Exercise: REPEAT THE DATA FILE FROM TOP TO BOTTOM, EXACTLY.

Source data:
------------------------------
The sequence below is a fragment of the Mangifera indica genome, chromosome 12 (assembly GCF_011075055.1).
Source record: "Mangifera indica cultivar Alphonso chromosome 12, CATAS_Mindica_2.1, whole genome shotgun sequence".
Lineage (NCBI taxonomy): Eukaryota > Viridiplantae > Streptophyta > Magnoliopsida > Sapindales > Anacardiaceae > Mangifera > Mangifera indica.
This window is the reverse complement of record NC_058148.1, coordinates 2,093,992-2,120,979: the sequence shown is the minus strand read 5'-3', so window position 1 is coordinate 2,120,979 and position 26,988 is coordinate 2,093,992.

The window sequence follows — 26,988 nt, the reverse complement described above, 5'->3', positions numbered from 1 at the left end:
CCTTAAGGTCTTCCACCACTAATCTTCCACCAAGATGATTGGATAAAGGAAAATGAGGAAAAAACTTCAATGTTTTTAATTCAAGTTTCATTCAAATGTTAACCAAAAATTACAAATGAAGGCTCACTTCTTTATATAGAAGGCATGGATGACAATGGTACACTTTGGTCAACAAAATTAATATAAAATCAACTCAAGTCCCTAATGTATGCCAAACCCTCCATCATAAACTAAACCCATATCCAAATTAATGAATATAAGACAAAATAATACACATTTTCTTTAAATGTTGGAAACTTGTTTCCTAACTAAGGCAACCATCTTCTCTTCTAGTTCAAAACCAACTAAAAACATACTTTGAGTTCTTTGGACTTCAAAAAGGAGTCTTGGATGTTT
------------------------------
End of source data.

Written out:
The sequence below is a fragment of the Mangifera indica genome, chromosome 12 (assembly GCF_011075055.1).
Source record: "Mangifera indica cultivar Alphonso chromosome 12, CATAS_Mindica_2.1, whole genome shotgun sequence".
Lineage (NCBI taxonomy): Eukaryota > Viridiplantae > Streptophyta > Magnoliopsida > Sapindales > Anacardiaceae > Mangifera > Mangifera indica.
This window is the reverse complement of record NC_058148.1, coordinates 2,093,992-2,120,979: the sequence shown is the minus strand read 5'-3', so window position 1 is coordinate 2,120,979 and position 26,988 is coordinate 2,093,992.

The window sequence follows — 26,988 nt, the reverse complement described above, 5'->3', positions numbered from 1 at the left end:
CCTTAAGGTCTTCCACCACTAATCTTCCACCAAGATGATTGGATAAAGGAAAATGAGGAAAAAACTTCAATGTTTTTAATTCAAGTTTCATTCAAATGTTAACCAAAAATTACAAATGAAGGCTCACTTCTTTATATAGAAGGCATGGATGACAATGGTACACTTTGGTCAACAAAATTAATATAAAATCAACTCAAGTCCCTAATGTATGCCAAACCCTCCATCATAAACTAAACCCATATCCAAATTAATGAATATAAGACAAAATAATACACATTTTCTTTAAATGTTGGAAACTTGTTTCCTAACTAAGGCAACCATCTTCTCTTCTAGTTCAAAACCAACTAAAAACATACTTTGAGTTCTTTGGACTTCAAAAAGGAGTCTTGGATGTTT